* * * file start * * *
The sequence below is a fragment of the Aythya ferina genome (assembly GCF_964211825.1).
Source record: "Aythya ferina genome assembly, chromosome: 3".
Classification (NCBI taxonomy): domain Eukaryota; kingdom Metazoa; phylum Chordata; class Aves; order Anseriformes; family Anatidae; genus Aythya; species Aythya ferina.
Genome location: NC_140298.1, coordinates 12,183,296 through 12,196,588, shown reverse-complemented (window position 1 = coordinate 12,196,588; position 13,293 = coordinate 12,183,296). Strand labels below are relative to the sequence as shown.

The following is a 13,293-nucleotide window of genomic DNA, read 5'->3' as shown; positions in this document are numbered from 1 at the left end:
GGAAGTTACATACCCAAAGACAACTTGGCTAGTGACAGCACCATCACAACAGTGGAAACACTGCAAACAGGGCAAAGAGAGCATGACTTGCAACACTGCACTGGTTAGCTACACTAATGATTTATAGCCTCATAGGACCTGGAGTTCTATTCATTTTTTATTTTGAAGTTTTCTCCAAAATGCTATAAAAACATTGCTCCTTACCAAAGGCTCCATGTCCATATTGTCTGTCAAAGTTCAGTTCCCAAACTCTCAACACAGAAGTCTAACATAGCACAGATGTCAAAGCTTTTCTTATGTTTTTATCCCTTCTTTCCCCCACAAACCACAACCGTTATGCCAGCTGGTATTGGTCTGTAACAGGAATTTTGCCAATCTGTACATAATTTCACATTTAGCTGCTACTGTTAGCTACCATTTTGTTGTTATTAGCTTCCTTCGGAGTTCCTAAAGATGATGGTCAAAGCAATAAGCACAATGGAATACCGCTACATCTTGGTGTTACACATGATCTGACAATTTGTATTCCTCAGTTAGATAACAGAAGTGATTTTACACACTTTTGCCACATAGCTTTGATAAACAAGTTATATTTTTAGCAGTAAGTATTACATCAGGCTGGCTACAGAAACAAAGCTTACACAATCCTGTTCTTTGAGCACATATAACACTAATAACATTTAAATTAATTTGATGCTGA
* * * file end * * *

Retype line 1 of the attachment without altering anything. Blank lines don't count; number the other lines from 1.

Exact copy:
The sequence below is a fragment of the Aythya ferina genome (assembly GCF_964211825.1).